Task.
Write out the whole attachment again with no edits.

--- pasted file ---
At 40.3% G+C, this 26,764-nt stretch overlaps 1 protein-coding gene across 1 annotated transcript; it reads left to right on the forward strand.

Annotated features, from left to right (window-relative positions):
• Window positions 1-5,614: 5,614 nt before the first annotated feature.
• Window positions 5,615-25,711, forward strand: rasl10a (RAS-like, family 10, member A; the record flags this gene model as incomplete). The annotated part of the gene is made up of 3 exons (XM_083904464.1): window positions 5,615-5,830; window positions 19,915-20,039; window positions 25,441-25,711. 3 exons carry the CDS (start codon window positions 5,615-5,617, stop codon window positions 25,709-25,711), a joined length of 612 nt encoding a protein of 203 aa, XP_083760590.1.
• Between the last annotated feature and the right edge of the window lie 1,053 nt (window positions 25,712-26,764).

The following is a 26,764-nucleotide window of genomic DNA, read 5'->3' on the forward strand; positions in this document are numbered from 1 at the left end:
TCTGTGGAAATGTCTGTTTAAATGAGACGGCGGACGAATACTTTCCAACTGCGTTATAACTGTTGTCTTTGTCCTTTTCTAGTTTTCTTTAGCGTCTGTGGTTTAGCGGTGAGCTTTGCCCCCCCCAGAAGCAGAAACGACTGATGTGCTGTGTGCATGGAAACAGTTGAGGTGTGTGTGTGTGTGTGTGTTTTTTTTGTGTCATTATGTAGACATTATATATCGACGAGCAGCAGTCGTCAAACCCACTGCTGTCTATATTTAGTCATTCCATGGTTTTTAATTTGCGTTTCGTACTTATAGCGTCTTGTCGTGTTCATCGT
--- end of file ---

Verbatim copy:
At 40.3% G+C, this 26,764-nt stretch overlaps 1 protein-coding gene across 1 annotated transcript; it reads left to right on the forward strand.

Annotated features, from left to right (window-relative positions):
• Window positions 1-5,614: 5,614 nt before the first annotated feature.
• Window positions 5,615-25,711, forward strand: rasl10a (RAS-like, family 10, member A; the record flags this gene model as incomplete). The annotated part of the gene is made up of 3 exons (XM_083904464.1): window positions 5,615-5,830; window positions 19,915-20,039; window positions 25,441-25,711. 3 exons carry the CDS (start codon window positions 5,615-5,617, stop codon window positions 25,709-25,711), a joined length of 612 nt encoding a protein of 203 aa, XP_083760590.1.
• Between the last annotated feature and the right edge of the window lie 1,053 nt (window positions 25,712-26,764).

The following is a 26,764-nucleotide window of genomic DNA, read 5'->3' on the forward strand; positions in this document are numbered from 1 at the left end:
TCTGTGGAAATGTCTGTTTAAATGAGACGGCGGACGAATACTTTCCAACTGCGTTATAACTGTTGTCTTTGTCCTTTTCTAGTTTTCTTTAGCGTCTGTGGTTTAGCGGTGAGCTTTGCCCCCCCCAGAAGCAGAAACGACTGATGTGCTGTGTGCATGGAAACAGTTGAGGTGTGTGTGTGTGTGTGTGTTTTTTTTGTGTCATTATGTAGACATTATATATCGACGAGCAGCAGTCGTCAAACCCACTGCTGTCTATATTTAGTCATTCCATGGTTTTTAATTTGCGTTTCGTACTTATAGCGTCTTGTCGTGTTCATCGT